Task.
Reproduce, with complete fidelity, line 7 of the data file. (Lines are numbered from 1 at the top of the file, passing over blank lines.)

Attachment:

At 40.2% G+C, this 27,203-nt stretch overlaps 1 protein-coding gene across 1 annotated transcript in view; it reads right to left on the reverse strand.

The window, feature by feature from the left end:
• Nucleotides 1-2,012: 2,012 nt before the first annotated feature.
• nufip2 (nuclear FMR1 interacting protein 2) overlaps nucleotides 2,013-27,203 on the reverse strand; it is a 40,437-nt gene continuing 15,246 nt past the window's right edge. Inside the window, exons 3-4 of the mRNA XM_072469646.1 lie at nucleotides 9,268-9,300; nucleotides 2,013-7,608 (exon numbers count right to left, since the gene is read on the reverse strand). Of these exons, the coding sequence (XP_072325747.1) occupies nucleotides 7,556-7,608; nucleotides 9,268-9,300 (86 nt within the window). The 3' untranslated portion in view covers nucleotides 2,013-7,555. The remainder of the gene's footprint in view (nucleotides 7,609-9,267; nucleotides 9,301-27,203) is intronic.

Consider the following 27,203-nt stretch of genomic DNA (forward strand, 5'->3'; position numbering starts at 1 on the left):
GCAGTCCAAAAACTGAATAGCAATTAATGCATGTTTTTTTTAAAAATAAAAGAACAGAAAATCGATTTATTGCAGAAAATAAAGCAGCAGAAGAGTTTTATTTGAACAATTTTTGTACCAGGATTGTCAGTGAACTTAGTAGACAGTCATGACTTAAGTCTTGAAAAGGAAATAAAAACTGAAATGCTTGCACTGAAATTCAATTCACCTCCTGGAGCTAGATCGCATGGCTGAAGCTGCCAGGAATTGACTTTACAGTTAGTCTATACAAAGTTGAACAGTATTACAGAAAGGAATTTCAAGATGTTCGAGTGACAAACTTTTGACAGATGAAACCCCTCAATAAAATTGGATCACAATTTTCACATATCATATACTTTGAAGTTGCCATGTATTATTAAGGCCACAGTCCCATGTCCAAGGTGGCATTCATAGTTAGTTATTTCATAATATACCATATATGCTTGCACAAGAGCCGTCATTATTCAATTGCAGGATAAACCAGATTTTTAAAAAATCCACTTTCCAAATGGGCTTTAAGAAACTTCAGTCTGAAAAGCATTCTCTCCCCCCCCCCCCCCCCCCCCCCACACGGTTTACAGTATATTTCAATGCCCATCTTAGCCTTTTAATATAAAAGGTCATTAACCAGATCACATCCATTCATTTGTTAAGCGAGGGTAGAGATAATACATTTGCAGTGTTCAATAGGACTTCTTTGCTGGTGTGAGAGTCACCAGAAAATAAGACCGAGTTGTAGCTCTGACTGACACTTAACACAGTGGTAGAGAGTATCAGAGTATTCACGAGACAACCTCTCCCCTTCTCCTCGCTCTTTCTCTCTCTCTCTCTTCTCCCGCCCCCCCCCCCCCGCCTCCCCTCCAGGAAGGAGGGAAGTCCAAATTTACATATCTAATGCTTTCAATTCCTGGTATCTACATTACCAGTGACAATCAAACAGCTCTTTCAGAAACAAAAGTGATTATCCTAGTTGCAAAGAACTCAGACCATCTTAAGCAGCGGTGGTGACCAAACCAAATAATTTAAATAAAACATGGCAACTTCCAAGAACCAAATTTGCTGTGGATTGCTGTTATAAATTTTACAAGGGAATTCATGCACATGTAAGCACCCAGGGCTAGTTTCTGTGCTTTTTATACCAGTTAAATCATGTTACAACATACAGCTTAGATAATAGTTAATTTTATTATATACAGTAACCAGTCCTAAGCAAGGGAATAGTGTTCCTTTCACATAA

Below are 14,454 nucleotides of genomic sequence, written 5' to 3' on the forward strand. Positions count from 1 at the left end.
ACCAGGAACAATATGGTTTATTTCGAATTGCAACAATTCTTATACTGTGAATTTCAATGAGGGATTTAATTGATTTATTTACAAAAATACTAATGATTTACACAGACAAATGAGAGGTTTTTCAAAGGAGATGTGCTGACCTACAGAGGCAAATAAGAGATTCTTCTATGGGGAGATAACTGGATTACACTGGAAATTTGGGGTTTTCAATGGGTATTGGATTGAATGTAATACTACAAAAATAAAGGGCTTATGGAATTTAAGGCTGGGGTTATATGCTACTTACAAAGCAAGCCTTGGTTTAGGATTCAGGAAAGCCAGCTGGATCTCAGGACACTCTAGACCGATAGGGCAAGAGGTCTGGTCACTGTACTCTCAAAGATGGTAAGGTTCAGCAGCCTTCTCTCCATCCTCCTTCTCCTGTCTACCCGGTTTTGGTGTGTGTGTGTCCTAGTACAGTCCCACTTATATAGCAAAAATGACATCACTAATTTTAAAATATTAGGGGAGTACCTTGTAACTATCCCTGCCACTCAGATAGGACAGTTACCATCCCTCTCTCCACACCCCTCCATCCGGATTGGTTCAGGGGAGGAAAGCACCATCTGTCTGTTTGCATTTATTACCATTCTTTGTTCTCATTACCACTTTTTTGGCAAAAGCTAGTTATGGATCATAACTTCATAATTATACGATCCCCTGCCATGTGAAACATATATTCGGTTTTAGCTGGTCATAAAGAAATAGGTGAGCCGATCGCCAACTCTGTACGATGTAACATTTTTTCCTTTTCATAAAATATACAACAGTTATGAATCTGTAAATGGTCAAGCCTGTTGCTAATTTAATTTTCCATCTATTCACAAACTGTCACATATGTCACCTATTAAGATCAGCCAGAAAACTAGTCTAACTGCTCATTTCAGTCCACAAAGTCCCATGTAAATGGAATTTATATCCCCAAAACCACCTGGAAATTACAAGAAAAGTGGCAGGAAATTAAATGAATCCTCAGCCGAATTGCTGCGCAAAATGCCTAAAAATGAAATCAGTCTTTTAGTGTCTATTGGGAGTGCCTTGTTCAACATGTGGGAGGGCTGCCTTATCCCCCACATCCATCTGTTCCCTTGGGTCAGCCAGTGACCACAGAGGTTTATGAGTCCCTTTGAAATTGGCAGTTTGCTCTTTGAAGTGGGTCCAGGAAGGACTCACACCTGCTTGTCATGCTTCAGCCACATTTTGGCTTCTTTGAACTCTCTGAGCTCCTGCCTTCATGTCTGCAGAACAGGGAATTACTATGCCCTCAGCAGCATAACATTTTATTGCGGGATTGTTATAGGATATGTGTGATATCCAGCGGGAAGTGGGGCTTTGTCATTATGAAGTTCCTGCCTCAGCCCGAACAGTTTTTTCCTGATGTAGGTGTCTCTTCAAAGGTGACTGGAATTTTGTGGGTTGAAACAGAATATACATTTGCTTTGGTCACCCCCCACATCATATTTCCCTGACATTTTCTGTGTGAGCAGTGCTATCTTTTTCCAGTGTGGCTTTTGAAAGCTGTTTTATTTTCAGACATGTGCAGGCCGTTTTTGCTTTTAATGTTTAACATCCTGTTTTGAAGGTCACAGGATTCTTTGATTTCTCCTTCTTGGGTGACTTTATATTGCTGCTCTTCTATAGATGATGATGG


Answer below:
Below are 14,454 nucleotides of genomic sequence, written 5' to 3' on the forward strand. Positions count from 1 at the left end.